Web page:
The Aeolis Dorsa region of Mars, located just north of the global dichotomy boundary, includes the Aeolis and Zephyria Plana, and a depositional basin between them. This interplana region consists of extensive networks of ridges—the eponymous Aeolis Dorsa—and is interpreted as having formed by topographic inversion of fluvial and alluvial deposits. To the south is a nearly 1-km-deep trough (Aeolis Chaos) and the southern highlands. These elements of the map area compose a landscape of extensive erosional and depositional sedimentary processes. The plana are pervasively abraded into yardangs, and the interplana area shows scattered yardangs superposed on the underlying terrain. The Aeolis Dorsa fluvial deposits are concentrated within and around the margins of the interplana region, exposed and (or) inverted by this pervasive aeolian abrasion. During this period of extensive erosion and deposition, impacts have also redistributed material. The geologic mapping of this region, conducted at 1:500,000 scale to enable depiction of the fine-scale fluvial features, divides the landscape into six unit groups. The highlands units group comprises three units, located in the southwestern map area. These units, having the highest elevation in the map area, consist of mesas surrounded by more gently sloping terrain. The transitional units group, located northeast of the highlands units, includes the Aeolis Chaos, denoted as a chaos terrain unit, and two transitional units, differentiated on the basis of surface texture and relative elevation. The plana units group comprises five units. The oldest unit consists of mesas similar to those of the highlands mesas unit but located about 200 kilometers north of the highlands in Aeolis Planum. Three other plana units, located on the Aeolis and Zephyria Plana, are differentiated on the basis of yardang texture, crosscutting relations, and relative elevations. They are interpreted as abraded sedimentary and (or) volcaniclastic deposits. The fifth plana unit, which crops out in the north corners of the map area, is at low elevation, has numerous small craters, and is interpreted as cratered lava plains. The interplana units group hosts a hummocky unit and a mounds unit, differentiated on the basis of texture and relief. In the Aeolis Dorsa units group, four units are mapped on the basis of dorsa morphology and adjacent textures. Stratigraphic relations indicate a decrease in discharge over time. The crater units group includes a crater unit, found throughout the map area although concentrated within the interplana region, and a crater fill unit that is found within several craters in this interplana region. Based on this mapping, the interpretation of the regional geologic record begins with emplacement of the highlands terrain during the Noachian Period. Emplacement was followed during the Early Hesperian by erosion and redistribution of this high-standing terrain to form the transitional units, and Aeolis Chaos formed after deposition of the other transitional units. The high-standing plana were emplaced and eroded repeatedly throughout the Hesperian and Early Amazonian time, and impact cratering occurred at decreasing crater sizes. The fluvial and alluvial activity that gave rise to the Aeolis Dorsa also extended throughout this time, leaving their diagnostic signature on this region.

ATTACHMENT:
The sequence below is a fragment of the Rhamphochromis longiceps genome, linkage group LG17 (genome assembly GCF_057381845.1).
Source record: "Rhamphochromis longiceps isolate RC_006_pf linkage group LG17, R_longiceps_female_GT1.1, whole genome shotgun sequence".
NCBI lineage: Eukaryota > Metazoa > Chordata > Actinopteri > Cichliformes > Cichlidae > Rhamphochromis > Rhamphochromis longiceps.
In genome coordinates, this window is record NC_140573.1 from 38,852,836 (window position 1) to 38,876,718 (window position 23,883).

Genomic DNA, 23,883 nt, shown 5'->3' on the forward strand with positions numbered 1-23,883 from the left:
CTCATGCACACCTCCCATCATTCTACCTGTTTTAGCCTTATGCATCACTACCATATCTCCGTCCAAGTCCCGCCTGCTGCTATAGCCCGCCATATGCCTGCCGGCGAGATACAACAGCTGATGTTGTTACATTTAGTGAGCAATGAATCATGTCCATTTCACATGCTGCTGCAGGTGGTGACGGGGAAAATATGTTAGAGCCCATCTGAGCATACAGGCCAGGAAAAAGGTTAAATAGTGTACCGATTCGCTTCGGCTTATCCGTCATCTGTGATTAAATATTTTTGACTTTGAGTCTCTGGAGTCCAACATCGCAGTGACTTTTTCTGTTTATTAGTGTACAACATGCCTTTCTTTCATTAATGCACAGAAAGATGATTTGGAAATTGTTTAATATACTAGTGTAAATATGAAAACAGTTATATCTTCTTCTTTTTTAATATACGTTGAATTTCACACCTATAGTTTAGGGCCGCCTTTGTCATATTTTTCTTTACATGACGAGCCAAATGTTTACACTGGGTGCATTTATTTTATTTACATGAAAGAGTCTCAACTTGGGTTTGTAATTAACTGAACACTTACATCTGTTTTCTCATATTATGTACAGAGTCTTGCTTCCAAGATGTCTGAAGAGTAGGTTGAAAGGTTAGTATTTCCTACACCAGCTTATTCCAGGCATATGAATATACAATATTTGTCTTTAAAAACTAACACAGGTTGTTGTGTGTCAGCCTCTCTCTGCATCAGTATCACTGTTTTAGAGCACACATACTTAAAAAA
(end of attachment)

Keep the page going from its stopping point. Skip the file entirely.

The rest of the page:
|Title||Geologic map of the Aeolis Dorsa Region, Mars|
|Authors||Devon M. Burr, Robert E. Jacobsen, Alexandra Lefort, Rose M. Borden, Samantha E. Peel|
|Publication Subtype||USGS Numbered Series|
|Series Title||Scientific Investigations Map|
|Record Source||USGS Publications Warehouse|
|USGS Organization||Astrogeology Science Center|